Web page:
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ePub Reproducing Order: A Study of Police Patrol Work (Canadian Studies in Criminology) download

by Richard V. Ericson

ePub Reproducing Order: A Study of Police Patrol Work (Canadian Studies in Criminology) download
Author:
Richard V. Ericson
ISBN13:
978-0802064752
ISBN:
0802064752
Language:
Publisher:
University of Toronto Press, Scholarly Publishing Division; 2nd Revised ed. edition (March 1, 1982)
Subcategory:
Politics & Government
ePub file:
1266 kb
Fb2 file:
1471 kb
Other formats:
mbr doc azw lit
Rating:
4.4
Votes:
811

Goodreads helps you keep track of books you want to read.

Goodreads helps you keep track of books you want to read. Canadian Studies in Criminology, Volume 5. as Want to Read: Want to Read savin. ant to Read. Read by Richard V. Ericson.

The book involves a qualitative study of police patrol work in Canada. It is very detailed and well worth reading. I believe the author has also published a similar book on detective work which I am now interested in reading. I am also interested in reading books that contain recent studies of police patrol work.

Professor Ericson and his colleagues followed the work of patrol officers in a large Canadian regional police force. From their direct observations comes a wealth of information, quantitatively assembled and qualitatively discussed, with insights into the nature of policing. This book reveals that the police are not mere 'referees' of our legal lives, blowing the whistle on our infractions.

Published by: University of Toronto Press. Book Description: The author's conclusions about the nature of policing and his discussion of the implications of proposals for reform of police, will generate better-informed deliberation in political and public decision-making and in the general study of sociological theory. eISBN: 978-1-4426-7924-5.

Toronto: University of Toronto Press. Loader, Ian. and Walker, Neil (2001), ‘Policing as a Public Good: Reconstituting the Connections between Policing and the State’, Theoretical Criminology, 5: 9–35. Doyle, Aaron (2003) Arresting Images: Crime and Policing in Front of the Television Camera. Toronto: University of Toronto Press

J. Chan and R. Ericson, Decarceration and the Economy of Penal Reform, Toronto: Centre of Criminology, University of Toronto, 1981.

J. Brodeur, ‘Policing: Beyond 1984’, Canadian Journal of Sociology 9 (1984), pp. 195–207,204.

Ericson, Richard Victor. Published in association with the Centre of Criminology, University of Toronto, by University of Toronto Press. 0802055699, 0802064752. This item appears on. List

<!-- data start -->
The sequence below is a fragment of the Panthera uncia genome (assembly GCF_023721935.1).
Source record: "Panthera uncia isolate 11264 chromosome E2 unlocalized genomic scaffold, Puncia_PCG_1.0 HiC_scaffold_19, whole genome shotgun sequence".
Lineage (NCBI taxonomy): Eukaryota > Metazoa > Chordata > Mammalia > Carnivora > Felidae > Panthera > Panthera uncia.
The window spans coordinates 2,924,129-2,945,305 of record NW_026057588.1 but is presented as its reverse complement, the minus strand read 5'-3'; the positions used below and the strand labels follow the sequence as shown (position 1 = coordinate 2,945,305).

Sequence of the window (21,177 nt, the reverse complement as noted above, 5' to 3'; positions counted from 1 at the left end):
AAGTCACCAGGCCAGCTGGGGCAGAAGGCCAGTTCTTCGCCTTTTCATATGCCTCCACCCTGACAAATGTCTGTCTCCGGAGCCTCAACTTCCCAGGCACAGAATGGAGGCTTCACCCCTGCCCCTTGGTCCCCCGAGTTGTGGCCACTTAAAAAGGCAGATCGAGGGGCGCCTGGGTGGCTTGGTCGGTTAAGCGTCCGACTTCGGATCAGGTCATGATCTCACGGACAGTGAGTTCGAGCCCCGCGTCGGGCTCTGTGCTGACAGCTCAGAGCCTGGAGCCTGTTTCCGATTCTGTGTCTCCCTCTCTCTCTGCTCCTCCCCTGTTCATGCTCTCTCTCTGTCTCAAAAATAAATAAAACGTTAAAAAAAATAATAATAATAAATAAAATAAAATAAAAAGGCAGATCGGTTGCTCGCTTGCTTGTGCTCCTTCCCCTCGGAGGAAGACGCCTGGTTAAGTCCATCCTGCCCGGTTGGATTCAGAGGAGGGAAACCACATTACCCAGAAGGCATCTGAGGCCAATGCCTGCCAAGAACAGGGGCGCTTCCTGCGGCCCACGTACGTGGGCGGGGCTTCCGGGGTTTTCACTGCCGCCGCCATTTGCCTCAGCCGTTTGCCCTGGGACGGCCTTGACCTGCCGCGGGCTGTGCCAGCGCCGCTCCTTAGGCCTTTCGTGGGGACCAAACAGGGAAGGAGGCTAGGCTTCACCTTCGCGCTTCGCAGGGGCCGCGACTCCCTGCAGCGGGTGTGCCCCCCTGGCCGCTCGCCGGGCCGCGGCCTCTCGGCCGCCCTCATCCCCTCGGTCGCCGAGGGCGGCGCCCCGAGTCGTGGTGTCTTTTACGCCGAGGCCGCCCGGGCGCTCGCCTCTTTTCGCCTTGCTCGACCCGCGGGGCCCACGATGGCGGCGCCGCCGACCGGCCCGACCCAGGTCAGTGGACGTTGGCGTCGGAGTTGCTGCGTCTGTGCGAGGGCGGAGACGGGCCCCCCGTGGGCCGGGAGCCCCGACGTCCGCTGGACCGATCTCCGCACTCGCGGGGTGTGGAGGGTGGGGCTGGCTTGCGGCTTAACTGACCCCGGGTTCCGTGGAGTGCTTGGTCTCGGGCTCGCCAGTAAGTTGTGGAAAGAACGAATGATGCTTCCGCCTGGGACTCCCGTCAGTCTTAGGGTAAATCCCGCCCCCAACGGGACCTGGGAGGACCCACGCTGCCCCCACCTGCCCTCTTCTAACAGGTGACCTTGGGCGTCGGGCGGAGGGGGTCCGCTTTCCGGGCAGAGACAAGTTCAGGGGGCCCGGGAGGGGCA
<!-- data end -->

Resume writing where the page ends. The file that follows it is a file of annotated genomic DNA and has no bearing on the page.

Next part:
However, very little has been done in a multidisciplinary approach to media and police specifically to the relation between the two parties in Malaysia.

Richard Victor Ericson. However, very little has been done in a multidisciplinary approach to media and police specifically to the relation between the two parties in Malaysia. Reference: Bridging the Gap: Exploring Police-Media Relations in Malaysia. Visualizing Deviance: A Study of News Organization.

By Richard V. Erickson. Toronto: University of Toronto Press, 1982. Wesley G. Skogan (a1). Northwestern University.

This book reveals that the police are not mere 'referees' of our legal lives, blowing the whistle on our infractions. They are censors of certain types of possibly wrong actions. Richard Ericson and Kevin Haggerty contend that the police have become information brokers to institutions, such as insurance companies and health and welfare organizations whose operations are based on a knowledge of risk. These institutions influence the ways in which police officers think and act.

Professor Ericson and his colleagues followed the work of patrol officers in a large Canadian regional police force. From their direct observations comes a wealth of information, quantitatively assembled and qualitatively discussed, with insights into the nature of policing.

This book reveals that the police are not mere 'referees' of our legal lives, blowing the whistle on our infractions. They are censors of certain types of possibly wrong actions. They are selective in their invocation of criminal law and use the law artfully to restore settings to orderliness.

Ericson emphasizes the routine manner in which the patrol officer intervenes and gains compliance fron the citizenry. He demonstrates that when the criminal process is invoked, the police maintain fundamental control over the court outcome.

Using these findings, he addresses basic questions about the role of police in relation to crime and how it is produced, literally, by the patrol officer. Crime is also seen as the primary basis of police legitimacy, which in turn enables the police to engage in broad surveillance and information-gathering.

The author's conclusions about the nature of policing and his discussion of the implications of proposals for reform of police, will generate better-informed deliberation in political and public decision-making and in the general study of sociological theory.